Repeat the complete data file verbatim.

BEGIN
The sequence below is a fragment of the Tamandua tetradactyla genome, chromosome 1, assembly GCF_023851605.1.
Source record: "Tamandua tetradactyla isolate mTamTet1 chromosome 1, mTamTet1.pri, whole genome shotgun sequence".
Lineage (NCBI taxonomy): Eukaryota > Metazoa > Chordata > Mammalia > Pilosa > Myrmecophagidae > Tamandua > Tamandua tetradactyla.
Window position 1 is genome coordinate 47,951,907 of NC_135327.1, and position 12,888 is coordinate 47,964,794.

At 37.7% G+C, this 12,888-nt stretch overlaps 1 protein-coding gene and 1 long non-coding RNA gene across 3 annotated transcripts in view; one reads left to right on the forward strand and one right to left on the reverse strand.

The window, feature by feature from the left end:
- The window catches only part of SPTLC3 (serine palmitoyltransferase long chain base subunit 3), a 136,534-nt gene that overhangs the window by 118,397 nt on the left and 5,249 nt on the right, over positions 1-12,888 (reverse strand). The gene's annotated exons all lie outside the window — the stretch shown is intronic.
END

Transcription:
The sequence below is a fragment of the Tamandua tetradactyla genome, chromosome 1, assembly GCF_023851605.1.
Source record: "Tamandua tetradactyla isolate mTamTet1 chromosome 1, mTamTet1.pri, whole genome shotgun sequence".
Lineage (NCBI taxonomy): Eukaryota > Metazoa > Chordata > Mammalia > Pilosa > Myrmecophagidae > Tamandua > Tamandua tetradactyla.
Window position 1 is genome coordinate 47,951,907 of NC_135327.1, and position 12,888 is coordinate 47,964,794.

At 37.7% G+C, this 12,888-nt stretch overlaps 1 protein-coding gene and 1 long non-coding RNA gene across 3 annotated transcripts in view; one reads left to right on the forward strand and one right to left on the reverse strand.

The window, feature by feature from the left end:
- The window catches only part of SPTLC3 (serine palmitoyltransferase long chain base subunit 3), a 136,534-nt gene that overhangs the window by 118,397 nt on the left and 5,249 nt on the right, over positions 1-12,888 (reverse strand). The gene's annotated exons all lie outside the window — the stretch shown is intronic.